Philip Kemp, Sight and Sound, June 2014

A contemporary review
In Sunset Boulevard the Brackett-Wilder team took an outsize, legendary character, examined her coldly and ironically – but did not destroy her legendary quality. Billy Wilder, now on his own, does rather the same, in a very different setting, in the hard and brilliant Ace in the Hole. The larger-than-life character is Tatum; a rough, ruthless, hard-drinking, unscrupulous journalist reduced by a series of dismissals to the local paper in Albuquerque, New Mexico, where he waits in growing desperation for the story which will restore his reputation.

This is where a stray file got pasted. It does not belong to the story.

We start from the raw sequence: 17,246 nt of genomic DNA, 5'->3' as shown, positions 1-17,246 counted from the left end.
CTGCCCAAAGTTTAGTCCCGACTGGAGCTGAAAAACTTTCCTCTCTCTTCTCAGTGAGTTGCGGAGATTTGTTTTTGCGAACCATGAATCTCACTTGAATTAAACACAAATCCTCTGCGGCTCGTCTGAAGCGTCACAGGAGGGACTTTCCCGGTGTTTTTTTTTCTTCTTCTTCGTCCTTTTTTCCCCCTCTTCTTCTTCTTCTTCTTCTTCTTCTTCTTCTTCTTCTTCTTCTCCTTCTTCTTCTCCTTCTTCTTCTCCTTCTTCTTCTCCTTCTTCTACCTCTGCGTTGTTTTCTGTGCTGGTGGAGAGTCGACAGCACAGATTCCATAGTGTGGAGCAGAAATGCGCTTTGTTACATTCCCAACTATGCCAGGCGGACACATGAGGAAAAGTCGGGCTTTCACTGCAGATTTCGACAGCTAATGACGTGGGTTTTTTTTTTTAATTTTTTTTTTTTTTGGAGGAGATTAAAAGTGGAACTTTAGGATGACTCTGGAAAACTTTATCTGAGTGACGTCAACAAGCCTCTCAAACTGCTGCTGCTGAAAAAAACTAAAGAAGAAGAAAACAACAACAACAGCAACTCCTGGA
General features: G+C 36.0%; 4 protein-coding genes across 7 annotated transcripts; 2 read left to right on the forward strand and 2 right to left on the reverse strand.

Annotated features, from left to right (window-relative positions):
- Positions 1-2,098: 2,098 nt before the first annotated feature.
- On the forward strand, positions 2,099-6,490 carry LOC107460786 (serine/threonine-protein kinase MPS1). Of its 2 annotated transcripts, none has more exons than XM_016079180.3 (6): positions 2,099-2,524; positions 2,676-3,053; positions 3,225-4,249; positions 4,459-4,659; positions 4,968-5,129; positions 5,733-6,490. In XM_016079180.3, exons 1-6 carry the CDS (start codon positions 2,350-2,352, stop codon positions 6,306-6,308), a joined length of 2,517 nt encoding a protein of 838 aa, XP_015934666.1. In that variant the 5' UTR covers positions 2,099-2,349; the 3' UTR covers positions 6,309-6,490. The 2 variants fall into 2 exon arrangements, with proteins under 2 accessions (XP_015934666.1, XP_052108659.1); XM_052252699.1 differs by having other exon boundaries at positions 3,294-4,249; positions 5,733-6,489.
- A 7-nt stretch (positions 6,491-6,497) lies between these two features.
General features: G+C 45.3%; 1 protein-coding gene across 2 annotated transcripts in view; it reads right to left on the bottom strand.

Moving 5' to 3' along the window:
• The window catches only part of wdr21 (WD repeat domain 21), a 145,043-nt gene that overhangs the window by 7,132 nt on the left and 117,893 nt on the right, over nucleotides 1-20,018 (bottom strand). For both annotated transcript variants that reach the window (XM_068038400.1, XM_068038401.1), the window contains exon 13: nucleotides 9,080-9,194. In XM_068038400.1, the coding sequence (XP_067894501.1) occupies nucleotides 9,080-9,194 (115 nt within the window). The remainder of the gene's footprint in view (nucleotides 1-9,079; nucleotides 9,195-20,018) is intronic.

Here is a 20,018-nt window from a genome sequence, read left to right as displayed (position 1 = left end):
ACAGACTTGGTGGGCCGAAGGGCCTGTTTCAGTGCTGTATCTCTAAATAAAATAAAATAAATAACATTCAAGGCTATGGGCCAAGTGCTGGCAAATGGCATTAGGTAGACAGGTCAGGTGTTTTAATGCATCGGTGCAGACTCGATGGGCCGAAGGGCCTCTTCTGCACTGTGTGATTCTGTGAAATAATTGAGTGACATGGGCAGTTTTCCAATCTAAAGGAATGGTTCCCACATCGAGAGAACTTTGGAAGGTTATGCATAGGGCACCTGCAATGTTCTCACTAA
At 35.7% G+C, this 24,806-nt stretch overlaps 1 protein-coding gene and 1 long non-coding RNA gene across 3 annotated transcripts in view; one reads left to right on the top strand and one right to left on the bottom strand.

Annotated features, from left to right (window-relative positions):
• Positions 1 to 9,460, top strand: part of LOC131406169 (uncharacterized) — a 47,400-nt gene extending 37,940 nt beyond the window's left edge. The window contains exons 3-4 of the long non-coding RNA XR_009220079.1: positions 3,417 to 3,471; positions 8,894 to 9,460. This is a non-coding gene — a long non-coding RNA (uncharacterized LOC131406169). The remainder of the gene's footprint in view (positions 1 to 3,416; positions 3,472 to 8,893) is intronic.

It comes: Tatum is on the spot when a man is trapped in an old Indian mine after a cliff cave-in. With brutal precision the film examines the technique and apparatus of sensationalism. To spin out his story, Tatum bribes the corrupt, indolent sheriff into demanding a rescue method certain to take a week; he persuades the victim’s wife, Lorraine, a sullen, discontented blonde who has been waiting for a chance to escape, to play the sorrowing wife; he abandons his own paper for a New York daily. The crowds arrive; the ramshackle garage in the desert becomes the centre of an encampment of cars and tents; with them come the loudspeakers, endlessly playing a special song for the trapped man, the souvenir sellers, the carnival. The mood of the sensation seekers shifts from restless apathy to a more horrible vicarious excitement. Ironic and bitter contrasts are pointed between the dignity of the victim’s parents, his own acceptance of Tatum as a friend, and the shifty opportunism of the sheriff, Lorraine’s vicious boredom. The technique, in contrast to the leisurely, personal style of Sunset Boulevard, is one of impersonal, direct observation. The handling of the crowd compares interestingly with that employed on the rather similar occasion in Fourteen Hours. Wilder isolates individuals not in distracting asides from the main theme, but to provide an added, sharpened comment on the mass.